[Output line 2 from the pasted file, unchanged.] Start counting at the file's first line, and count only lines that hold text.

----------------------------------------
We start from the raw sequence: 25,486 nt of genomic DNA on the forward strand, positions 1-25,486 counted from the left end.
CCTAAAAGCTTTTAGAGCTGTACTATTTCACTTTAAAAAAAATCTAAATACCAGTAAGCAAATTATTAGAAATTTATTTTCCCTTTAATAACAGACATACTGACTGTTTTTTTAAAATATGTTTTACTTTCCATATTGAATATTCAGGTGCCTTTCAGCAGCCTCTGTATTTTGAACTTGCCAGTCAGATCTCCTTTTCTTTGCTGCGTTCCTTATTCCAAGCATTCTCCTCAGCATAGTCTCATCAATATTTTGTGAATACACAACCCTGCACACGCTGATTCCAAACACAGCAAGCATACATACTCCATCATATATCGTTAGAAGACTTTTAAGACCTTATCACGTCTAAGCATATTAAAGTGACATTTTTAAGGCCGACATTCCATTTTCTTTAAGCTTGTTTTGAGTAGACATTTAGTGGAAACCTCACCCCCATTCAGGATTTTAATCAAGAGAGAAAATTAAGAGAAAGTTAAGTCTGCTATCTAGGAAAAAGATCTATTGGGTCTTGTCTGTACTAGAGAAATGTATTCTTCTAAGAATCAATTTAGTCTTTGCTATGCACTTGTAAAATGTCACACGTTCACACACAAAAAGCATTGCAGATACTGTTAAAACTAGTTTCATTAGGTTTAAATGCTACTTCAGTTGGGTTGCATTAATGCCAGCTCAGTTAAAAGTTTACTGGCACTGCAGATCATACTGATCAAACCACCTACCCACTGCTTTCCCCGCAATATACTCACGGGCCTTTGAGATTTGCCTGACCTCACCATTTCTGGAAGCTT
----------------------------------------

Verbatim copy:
CCTAAAAGCTTTTAGAGCTGTACTATTTCACTTTAAAAAAAATCTAAATACCAGTAAGCAAATTATTAGAAATTTATTTTCCCTTTAATAACAGACATACTGACTGTTTTTTTAAAATATGTTTTACTTTCCATATTGAATATTCAGGTGCCTTTCAGCAGCCTCTGTATTTTGAACTTGCCAGTCAGATCTCCTTTTCTTTGCTGCGTTCCTTATTCCAAGCATTCTCCTCAGCATAGTCTCATCAATATTTTGTGAATACACAACCCTGCACACGCTGATTCCAAACACAGCAAGCATACATACTCCATCATATATCGTTAGAAGACTTTTAAGACCTTATCACGTCTAAGCATATTAAAGTGACATTTTTAAGGCCGACATTCCATTTTCTTTAAGCTTGTTTTGAGTAGACATTTAGTGGAAACCTCACCCCCATTCAGGATTTTAATCAAGAGAGAAAATTAAGAGAAAGTTAAGTCTGCTATCTAGGAAAAAGATCTATTGGGTCTTGTCTGTACTAGAGAAATGTATTCTTCTAAGAATCAATTTAGTCTTTGCTATGCACTTGTAAAATGTCACACGTTCACACACAAAAAGCATTGCAGATACTGTTAAAACTAGTTTCATTAGGTTTAAATGCTACTTCAGTTGGGTTGCATTAATGCCAGCTCAGTTAAAAGTTTACTGGCACTGCAGATCATACTGATCAAACCACCTACCCACTGCTTTCCCCGCAATATACTCACGGGCCTTTGAGATTTGCCTGACCTCACCATTTCTGGAAGCTT